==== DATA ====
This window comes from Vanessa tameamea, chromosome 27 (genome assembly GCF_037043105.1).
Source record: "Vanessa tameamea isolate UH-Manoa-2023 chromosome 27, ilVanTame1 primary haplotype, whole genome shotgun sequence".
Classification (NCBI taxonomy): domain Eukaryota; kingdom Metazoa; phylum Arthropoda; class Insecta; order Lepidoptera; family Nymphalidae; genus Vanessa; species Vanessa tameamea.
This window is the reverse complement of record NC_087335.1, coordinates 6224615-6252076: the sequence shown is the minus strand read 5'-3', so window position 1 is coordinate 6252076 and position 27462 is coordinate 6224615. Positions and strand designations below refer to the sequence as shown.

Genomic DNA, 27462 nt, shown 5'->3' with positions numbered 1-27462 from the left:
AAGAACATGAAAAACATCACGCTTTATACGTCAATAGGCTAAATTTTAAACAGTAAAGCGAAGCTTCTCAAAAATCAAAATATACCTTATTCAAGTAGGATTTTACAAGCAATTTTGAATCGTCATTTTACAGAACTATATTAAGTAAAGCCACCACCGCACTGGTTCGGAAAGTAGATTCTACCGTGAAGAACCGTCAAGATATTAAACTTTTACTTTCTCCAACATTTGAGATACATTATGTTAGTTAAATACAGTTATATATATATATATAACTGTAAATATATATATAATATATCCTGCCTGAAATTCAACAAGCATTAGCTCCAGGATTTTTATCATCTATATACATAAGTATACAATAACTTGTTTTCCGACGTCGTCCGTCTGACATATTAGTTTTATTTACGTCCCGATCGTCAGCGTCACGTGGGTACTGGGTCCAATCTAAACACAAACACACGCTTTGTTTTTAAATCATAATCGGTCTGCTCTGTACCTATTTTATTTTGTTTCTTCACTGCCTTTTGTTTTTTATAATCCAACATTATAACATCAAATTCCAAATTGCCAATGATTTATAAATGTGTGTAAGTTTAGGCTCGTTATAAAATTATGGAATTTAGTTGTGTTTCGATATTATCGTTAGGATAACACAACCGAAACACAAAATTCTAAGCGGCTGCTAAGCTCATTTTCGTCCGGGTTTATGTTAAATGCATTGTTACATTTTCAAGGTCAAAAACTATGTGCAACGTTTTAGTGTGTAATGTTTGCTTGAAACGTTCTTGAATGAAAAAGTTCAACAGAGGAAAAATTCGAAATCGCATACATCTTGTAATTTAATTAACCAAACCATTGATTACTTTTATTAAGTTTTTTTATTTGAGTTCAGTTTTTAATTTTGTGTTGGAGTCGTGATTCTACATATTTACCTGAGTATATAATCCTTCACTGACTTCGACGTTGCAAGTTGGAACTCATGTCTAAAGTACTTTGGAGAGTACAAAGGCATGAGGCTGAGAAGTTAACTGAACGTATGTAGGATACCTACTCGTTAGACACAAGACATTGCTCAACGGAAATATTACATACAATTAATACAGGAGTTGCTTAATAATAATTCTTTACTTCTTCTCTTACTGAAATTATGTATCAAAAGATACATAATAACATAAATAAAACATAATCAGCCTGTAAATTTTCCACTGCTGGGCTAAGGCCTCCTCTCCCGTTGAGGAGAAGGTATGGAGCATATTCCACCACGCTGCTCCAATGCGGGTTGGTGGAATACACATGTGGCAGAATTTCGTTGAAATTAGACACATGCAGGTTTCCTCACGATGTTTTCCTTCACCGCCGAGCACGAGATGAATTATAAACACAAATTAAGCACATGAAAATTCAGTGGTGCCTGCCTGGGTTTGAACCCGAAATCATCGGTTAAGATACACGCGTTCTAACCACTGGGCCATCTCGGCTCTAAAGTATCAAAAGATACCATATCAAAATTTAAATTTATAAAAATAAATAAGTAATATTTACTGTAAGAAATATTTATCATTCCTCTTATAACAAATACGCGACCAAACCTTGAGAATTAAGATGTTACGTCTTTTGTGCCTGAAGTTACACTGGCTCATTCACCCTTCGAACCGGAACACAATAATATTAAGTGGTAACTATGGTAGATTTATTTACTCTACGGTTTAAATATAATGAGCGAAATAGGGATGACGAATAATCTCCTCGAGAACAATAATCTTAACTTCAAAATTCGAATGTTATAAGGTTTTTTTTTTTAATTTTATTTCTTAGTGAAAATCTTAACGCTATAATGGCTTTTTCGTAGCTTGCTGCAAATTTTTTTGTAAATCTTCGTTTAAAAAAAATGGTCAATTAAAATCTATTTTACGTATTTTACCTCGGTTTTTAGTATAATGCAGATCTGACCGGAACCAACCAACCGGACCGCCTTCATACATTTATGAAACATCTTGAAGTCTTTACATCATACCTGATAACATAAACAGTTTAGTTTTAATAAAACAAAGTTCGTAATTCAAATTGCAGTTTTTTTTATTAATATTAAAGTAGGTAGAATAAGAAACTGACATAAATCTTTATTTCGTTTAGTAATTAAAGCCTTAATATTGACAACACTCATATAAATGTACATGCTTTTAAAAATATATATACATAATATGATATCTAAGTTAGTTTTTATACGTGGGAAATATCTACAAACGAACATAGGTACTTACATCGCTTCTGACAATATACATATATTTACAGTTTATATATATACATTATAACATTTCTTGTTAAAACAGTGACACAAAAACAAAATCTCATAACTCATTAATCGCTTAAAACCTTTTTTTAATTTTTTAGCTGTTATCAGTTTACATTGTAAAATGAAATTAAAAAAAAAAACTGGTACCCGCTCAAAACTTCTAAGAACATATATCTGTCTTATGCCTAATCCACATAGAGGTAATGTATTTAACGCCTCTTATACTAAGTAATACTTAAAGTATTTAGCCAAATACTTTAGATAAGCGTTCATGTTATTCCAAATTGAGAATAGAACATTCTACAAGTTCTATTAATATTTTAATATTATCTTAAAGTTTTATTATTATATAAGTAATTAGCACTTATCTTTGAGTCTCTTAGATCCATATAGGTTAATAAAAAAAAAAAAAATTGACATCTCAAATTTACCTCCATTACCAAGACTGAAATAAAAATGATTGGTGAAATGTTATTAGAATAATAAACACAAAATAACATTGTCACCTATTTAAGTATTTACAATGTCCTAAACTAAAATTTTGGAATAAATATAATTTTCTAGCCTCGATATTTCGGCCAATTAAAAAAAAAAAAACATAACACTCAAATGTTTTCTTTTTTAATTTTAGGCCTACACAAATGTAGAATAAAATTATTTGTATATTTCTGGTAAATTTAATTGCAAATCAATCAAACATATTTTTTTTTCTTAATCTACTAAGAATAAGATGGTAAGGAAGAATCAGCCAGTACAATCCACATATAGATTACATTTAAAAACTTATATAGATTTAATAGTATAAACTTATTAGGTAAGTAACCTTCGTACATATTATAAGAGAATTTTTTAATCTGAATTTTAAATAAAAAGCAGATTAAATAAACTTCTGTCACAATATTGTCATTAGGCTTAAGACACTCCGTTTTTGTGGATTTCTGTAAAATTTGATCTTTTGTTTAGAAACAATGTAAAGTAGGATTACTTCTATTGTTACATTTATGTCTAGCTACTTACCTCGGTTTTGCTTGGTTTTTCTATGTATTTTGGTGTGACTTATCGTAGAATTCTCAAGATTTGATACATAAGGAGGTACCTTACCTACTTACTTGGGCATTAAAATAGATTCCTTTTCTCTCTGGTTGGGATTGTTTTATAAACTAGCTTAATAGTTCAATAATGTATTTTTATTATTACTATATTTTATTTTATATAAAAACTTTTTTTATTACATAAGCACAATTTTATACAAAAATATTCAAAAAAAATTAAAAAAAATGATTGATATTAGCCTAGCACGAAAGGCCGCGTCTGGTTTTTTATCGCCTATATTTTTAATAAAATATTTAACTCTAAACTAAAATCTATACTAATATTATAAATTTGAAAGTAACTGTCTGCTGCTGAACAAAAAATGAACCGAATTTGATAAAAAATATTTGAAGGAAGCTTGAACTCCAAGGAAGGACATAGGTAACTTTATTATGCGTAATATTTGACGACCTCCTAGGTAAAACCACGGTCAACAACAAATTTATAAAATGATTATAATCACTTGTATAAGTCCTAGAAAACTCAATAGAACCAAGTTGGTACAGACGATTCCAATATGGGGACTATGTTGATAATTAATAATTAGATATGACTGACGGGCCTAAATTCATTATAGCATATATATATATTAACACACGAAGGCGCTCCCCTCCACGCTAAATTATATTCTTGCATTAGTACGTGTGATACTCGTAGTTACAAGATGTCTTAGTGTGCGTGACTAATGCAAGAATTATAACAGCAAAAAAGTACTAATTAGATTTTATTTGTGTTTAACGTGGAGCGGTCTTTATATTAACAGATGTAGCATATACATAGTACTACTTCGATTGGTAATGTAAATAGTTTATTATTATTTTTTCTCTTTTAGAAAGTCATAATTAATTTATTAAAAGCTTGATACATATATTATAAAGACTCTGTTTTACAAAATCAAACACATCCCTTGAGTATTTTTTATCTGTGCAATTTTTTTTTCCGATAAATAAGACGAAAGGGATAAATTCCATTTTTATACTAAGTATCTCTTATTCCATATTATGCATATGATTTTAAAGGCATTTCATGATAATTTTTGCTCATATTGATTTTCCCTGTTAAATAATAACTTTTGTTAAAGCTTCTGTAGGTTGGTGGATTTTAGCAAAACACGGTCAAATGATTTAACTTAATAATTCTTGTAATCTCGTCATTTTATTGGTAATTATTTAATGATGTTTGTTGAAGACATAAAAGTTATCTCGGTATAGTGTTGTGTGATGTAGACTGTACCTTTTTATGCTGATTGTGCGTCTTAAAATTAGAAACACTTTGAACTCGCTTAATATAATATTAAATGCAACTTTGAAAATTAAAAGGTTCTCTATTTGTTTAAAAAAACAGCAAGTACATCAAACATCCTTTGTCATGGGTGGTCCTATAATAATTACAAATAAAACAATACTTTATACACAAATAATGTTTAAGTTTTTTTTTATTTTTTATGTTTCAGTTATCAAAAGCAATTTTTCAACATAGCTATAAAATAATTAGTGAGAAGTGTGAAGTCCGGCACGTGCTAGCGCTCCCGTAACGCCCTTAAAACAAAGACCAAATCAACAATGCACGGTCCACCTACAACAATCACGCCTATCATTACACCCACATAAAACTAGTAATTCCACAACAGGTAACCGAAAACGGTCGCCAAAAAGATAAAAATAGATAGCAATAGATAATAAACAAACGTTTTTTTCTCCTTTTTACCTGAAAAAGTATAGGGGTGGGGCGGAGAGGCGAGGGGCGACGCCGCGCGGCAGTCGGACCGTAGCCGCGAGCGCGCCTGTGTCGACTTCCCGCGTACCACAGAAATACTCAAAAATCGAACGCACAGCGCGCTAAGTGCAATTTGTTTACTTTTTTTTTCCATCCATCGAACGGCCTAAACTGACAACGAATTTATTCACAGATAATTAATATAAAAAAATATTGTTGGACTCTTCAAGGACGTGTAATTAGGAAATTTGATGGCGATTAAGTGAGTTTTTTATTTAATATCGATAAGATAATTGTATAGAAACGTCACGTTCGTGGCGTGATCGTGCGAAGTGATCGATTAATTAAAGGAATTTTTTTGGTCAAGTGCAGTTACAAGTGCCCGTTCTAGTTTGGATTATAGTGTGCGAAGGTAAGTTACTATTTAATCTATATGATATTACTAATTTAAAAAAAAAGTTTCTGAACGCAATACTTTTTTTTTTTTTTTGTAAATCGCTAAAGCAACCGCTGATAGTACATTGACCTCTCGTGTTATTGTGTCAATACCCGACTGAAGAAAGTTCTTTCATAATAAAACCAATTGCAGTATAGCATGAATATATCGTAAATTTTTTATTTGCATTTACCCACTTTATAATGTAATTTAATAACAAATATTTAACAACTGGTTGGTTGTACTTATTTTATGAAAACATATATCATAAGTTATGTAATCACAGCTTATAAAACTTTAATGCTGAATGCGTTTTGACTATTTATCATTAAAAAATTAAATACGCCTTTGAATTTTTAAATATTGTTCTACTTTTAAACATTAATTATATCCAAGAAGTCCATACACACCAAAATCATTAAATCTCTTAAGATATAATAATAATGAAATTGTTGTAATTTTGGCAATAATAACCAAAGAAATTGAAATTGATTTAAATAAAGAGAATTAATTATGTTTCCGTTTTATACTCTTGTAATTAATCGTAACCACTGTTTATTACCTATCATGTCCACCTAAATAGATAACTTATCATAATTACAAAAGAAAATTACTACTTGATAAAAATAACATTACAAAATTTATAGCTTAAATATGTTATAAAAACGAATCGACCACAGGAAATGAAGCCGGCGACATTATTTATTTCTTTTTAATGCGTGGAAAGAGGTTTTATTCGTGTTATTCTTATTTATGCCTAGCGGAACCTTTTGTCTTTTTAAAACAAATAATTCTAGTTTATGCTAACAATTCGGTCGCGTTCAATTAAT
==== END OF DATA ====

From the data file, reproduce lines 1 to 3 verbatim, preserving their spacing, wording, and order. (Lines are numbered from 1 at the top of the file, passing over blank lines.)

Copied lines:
This window comes from Vanessa tameamea, chromosome 27 (genome assembly GCF_037043105.1).
Source record: "Vanessa tameamea isolate UH-Manoa-2023 chromosome 27, ilVanTame1 primary haplotype, whole genome shotgun sequence".
Classification (NCBI taxonomy): domain Eukaryota; kingdom Metazoa; phylum Arthropoda; class Insecta; order Lepidoptera; family Nymphalidae; genus Vanessa; species Vanessa tameamea.